W 9:25am-11:15am

FREN 240b / HUMS 201b / LITR 214b, The Modern French NovelAlice Kaplan and Maurice Samuels

A survey of major French novels, considering style and story, literary and intellectual movements, and historical contexts. Writers include Balzac, Flaubert, Proust, Camus, and Sartre. Readings in translation. One section conducted in French.  HUTr0 Course cr
TTh 1:30pm-2:20pm

* FREN 241a / GMAN 301a / LITR 397a, After the War, Novels after 1945, French and GermanRudiger Campe

How to write, how to narrate after war? In this course we read alternatingly some of the greatest novels and novellas after 1945 (until ca. 1968) from German speaking countries and from France. This can but does not necessarily mean novels about fascism and democracy, aggression and resistance (Sartre, Grass). It also means negotiating radical break and reorientation, politically and ideologically (German “Zero Hour”, the absurd, existentialism in France); and the attempt to reinvent literary writing in general (‘nouveau roman’ in France, Handke and Bernard in Austria). Further authors include Camus, Duras, Robbe-Grillet, Le Clezio, Koeppen, Wolf, Handke, Bachmann.  HU
Th 3:30pm-5:20pm

* FREN 247b / LITR 446b, Experimental Literature, Theory, and ManifestoesMorgane Cadieu

A survey of the French experimental prose of the 20th and 21st centuries. Corpus includes novels and plays, literary and political manifestoes, and landmark articles on literary theory, structuralism, and poststructuralism. Topics include: inspiration and creativity; the aesthetics of manifestoes and the politics of literature; automatic writing and constrained prose; feminist and queer writings; urban spaces in avant-garde literary movements. Works by: Bataille, Beauvoir, Beckett, Breton, Perec, Sarraute, Wittig. Theoretical excerpts by: Barthes, Deleuze, Derrida, Foucault, Glissant, Malabou.   HU
W 3:30pm-5:20pm

* FREN 262b / AFAM 362b / ER&M 272b / GLBL 272b / HIST 223b, Black FranceMarlene Daut

This course offers an in-depth exploration of the complex history of Black France, tracing its roots from the era of French colonization in the Caribbean and the transatlantic slave trade to its contemporary manifestations across France and its overseas territories. Beginning with an examination of French colonialism in the Caribbean, particularly focusing on the brutal system of slavery and the development of the Code Noir under the reign of Louis XIV, students gain a comprehensive understanding of the origins of race-thinking in France. Students also read about the pivotal role of French colonies like Saint-Domingue, Martinique, and Guadéloupe in the resistance against slavery, highlighting the Haitian Revolution as a watershed moment in the struggle for freedom and self-determination. Through the lens of this historic event, students analyze the complexities of slave rebellion, the quest for abolition, and the enduring legacy of resistance in Black (francophone) communities. By highlighting the socio-political relationship of the colonial and revolutionary era to the present, students explore the interconnectedness of slavery, colonialism, and power dynamics within the French empire and the enduring impact of this tumultuous history on contemporary conceptions of Blackness in France. Using an interdisciplinary approach that encompasses history, sociology, literary, and cultural studies, students analyze the formation of Black identity, racial ideologies, and the ongoing struggle for recognition and equality within French society.  WR, HU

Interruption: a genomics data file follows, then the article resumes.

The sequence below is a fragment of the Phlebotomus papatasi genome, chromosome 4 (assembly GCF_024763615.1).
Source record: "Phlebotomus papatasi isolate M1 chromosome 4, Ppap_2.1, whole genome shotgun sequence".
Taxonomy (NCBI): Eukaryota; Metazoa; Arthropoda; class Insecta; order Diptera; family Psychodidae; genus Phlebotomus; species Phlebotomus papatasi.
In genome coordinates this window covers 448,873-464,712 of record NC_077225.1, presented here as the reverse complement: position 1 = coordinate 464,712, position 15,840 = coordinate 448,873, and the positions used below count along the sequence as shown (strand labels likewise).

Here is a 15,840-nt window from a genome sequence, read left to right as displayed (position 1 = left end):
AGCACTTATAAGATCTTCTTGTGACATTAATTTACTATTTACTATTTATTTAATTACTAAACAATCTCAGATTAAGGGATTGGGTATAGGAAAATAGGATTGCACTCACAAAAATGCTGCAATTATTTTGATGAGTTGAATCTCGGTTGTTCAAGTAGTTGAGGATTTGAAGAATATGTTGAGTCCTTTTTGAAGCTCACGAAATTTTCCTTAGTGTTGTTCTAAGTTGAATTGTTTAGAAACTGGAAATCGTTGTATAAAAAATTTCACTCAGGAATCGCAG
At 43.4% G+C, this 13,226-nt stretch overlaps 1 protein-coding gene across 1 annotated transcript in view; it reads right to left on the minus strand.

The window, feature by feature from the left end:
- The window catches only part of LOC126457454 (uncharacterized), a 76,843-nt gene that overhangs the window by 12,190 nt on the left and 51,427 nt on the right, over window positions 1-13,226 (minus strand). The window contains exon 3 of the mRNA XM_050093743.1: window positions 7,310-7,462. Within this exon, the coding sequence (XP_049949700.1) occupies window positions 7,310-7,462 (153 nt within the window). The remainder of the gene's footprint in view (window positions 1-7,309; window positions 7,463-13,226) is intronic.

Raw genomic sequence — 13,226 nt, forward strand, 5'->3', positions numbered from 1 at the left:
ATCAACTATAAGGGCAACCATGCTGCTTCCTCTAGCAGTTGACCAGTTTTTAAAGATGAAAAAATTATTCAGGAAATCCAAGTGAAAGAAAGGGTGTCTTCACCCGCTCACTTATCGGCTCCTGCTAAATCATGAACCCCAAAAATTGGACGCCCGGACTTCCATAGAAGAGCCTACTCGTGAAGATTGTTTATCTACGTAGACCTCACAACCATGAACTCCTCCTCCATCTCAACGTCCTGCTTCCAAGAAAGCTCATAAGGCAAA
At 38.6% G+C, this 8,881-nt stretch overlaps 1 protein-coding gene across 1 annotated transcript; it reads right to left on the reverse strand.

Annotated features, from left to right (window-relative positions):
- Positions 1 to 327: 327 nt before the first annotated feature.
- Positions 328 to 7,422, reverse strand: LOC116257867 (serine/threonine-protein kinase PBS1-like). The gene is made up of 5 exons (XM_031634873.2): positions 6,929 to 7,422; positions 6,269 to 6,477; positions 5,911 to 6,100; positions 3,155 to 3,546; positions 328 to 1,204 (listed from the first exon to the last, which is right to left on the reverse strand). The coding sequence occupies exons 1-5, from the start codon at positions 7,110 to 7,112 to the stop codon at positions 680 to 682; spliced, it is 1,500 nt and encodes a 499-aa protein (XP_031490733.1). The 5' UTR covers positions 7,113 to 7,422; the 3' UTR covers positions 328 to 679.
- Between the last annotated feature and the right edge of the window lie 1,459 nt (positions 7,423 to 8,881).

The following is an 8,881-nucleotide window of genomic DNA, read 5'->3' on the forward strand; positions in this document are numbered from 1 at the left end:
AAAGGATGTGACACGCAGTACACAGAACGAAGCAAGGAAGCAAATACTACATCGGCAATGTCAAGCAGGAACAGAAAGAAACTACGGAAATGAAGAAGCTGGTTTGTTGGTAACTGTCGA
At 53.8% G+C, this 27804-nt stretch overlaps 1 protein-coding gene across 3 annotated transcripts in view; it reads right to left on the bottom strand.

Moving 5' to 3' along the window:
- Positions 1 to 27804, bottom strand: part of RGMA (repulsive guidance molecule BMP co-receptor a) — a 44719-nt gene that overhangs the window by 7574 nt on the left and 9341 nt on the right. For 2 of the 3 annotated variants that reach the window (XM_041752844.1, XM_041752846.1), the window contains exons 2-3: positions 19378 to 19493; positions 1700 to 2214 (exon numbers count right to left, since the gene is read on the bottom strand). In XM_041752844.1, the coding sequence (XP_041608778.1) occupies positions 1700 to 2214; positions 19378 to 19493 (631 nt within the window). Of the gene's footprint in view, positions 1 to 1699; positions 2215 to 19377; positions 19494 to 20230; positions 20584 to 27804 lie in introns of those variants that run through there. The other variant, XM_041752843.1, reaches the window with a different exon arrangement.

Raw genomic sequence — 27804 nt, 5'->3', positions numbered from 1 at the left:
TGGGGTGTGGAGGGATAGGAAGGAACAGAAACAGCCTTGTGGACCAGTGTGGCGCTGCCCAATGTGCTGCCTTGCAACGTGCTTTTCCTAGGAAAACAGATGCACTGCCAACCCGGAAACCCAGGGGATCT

T 1:30pm-3:20pm

* FREN 284a, Of Humans and Animals - Jean de la Fontaine (1621-1695) and Other FabulistsDominique Brancher

This course explores the poetic, political, and philosophical issues at stake in the life of Jean de la Fontaine and the other fabulists, or fables, of the 17th Century. By placing it in dialogue with the fables that served as its model (ancient or later) and the various zoological, botanical, mythological, and fictional texts that nourished it. We also examine the text’s deeply reflexive dimension that, by constantly featuring talking animals and even plants, questions the very powers of speech, whether words can save or destroy, and the role of the poet in France, where absolutist monarchist power was gaining ground.  HU
W 3:30pm-5:20pm

* FREN 331a, The French Enlightenment and the Pursuit of HappinessPierre Saint-Amand

French Revolutionary Saint-Just famously declared: “happiness is a new idea in Europe.” It is certainly a major concern in the eighteenth century. Whether envisioned as an individual or a collective pursuit the quest for happiness increasingly moves away from the realm of theology to become secularized and democratized. This course proposes to study how the writers of the period introduced the idea of happiness in their works, both literary and philosophical. Readings in Abbé Prévost, Jean-Jacques Rousseau, Giacomo Casanova, Denis Diderot, Mme de Charrière, Voltaire, and others.  This course is conducted in French at L5 level.  L5